There was a huge heat wave that blew through and put end of summer temperatures at the beginning of summer. It was hot and clear weather. That particular wave lasted for a whole week and for whatever reason Japan declared the rainy season was officially over. Which is an odd thing to “officially announce” so many weeks ahead of the actual end of the typical rainy season. It’s been raining a lot since that heat wave settled. But not quite enough yet to hear the hordes of cicadas.
We’ve been on the look out for the next apartment as we trying to figure out how we can build up some additional savings. Moving in Japan is stupidly expensive. The fees are quite insane. You pay a huge deposit up front that you may or may not get back, and in exchange you might have a slightly more reasonable monthly payment. Even if we cut our monthly payment down by $200-$400 (plus/minus inflation), it’ll take us a whole year before we’d see any benefits in savings due to all the other costs. Because of that, it’s rather easy to get comfortable in the current place and just simply not move. We quite like our current place, and we’ve found small shops (a local coffee roaster, bread shop) that we’ll miss when we move. Things that have taken hold in our daily routines. We’re hoping that the next place will position us for more options for the next …next place. Wherever that may be.
Due to that hot and rainy weather, our mindset has very much aligned with “only go out if necessary”. Thus I’ve been working on a few projects, trying out a few new tools. It’s been fun. I have a programming language + vm project tentatively named “Tiny Machine”. It’s a sort of playground to try and experiment with what coding on a gameboy could be like, but also with it’s own programming language. I recently got functions working in the language though that might’ve introduced memory leaks into the vm. I may need to explore garbage collection for it. Still cool though.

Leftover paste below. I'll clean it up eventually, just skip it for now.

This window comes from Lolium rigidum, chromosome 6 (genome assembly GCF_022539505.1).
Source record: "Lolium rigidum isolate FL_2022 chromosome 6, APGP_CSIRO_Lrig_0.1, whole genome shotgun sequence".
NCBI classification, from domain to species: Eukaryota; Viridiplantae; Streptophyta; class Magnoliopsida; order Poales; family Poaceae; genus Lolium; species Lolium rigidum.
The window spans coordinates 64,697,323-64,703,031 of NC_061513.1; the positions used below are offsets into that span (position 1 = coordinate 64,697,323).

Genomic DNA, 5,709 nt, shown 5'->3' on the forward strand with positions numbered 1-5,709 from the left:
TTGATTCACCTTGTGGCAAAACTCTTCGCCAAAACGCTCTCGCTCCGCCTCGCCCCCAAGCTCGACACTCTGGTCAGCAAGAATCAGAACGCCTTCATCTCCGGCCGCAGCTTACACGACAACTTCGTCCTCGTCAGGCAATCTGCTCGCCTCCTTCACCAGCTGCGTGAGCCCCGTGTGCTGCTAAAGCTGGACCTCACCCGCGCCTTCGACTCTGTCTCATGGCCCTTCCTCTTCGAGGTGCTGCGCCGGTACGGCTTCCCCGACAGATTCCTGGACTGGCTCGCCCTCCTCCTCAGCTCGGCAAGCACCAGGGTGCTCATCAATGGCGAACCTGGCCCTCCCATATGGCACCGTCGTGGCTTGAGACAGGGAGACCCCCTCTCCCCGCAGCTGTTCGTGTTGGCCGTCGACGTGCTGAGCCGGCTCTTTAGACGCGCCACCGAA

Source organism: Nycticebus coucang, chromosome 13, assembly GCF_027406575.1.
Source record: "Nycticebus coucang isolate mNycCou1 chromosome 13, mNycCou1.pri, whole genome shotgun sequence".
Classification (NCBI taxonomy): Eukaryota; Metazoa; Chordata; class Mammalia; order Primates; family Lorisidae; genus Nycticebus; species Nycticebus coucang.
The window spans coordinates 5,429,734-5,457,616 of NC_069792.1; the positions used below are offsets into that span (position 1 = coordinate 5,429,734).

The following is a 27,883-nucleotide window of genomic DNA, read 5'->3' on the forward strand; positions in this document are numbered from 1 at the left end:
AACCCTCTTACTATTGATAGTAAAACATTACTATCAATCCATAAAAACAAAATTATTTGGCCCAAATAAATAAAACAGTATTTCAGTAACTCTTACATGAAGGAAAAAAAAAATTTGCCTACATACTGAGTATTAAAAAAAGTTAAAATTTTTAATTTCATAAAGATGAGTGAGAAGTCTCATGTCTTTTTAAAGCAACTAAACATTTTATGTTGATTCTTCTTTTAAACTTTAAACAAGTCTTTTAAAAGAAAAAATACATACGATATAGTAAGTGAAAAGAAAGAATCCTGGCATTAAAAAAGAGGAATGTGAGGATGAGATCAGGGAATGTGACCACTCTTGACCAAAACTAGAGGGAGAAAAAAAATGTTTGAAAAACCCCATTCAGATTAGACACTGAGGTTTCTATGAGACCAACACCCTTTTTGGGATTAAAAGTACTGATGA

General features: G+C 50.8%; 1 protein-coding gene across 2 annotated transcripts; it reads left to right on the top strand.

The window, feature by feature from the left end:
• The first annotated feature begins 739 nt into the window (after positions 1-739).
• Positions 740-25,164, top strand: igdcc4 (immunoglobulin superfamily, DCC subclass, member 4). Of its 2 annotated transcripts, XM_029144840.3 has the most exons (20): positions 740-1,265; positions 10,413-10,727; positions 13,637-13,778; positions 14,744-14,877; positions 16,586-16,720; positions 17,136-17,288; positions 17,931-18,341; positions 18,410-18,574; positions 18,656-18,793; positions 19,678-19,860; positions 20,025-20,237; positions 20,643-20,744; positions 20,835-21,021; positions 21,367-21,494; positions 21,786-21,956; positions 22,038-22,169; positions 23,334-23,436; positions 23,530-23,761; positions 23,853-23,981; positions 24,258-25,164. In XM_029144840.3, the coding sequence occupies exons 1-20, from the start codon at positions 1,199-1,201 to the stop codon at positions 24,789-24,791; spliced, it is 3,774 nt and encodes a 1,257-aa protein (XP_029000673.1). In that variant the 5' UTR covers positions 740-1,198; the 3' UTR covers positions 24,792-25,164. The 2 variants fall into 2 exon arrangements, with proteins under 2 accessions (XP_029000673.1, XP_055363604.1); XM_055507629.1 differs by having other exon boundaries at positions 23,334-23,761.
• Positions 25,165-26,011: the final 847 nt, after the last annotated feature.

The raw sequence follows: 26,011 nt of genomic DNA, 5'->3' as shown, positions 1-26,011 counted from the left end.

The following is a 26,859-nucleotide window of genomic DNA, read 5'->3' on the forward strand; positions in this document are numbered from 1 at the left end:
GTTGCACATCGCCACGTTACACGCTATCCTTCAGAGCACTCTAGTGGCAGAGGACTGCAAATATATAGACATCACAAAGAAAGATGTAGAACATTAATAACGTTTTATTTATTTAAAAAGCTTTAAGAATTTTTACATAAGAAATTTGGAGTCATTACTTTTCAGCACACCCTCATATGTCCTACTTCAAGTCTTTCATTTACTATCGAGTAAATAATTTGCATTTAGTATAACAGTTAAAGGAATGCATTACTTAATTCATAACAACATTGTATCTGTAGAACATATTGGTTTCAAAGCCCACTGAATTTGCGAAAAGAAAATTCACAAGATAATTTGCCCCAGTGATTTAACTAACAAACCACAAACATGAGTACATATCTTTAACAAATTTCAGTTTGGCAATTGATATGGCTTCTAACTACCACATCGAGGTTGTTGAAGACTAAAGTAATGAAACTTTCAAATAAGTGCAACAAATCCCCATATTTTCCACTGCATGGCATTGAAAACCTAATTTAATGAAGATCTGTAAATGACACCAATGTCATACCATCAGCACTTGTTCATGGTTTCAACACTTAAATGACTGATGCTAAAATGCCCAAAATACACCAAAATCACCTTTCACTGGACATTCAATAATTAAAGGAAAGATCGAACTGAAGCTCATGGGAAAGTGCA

I’ve also been exploring using Neovim a bit more seriously. In the past, I felt I tend to have a good command of my IDE, but people who were using (n)vim always seemed to be on the next level of that. Craig talks about the mechanical speed compared to our virtual speed we tend to have in software. A typewriter (despite it’s other short comings) will move just as fast as the user. It doesn’t have some input delay where it needs to think about if you wrote bananana correctly or not. There’s a lot of sluggish editors that don’t work as fast as the user can. Neovim gets much closer to that fast mechanical feel. I’ve attempted vim several times over the years. My earliest attempt was back in college. I did most of the assignment in the command line and then got stuck when I needed debugging. After that, I had an internship where they forced me to use vim. It didn’t quite stick then either. We’ll see how this time goes. I’ve figured out how to use the debugger. Tooling in general has been significantly easier now than in the past for (n)vim (with DAP + LSP being made more available).
Some other things I’ve been trying: bat, exa, rg, tmux, i3 window manager instead of gnome on ubuntu, swapping my caps lock + escape keys (which is still tripping me up sometimes). It’s been a lot of fun experimenting. My configurations have been mostly hacked together from seeing what other people are doing.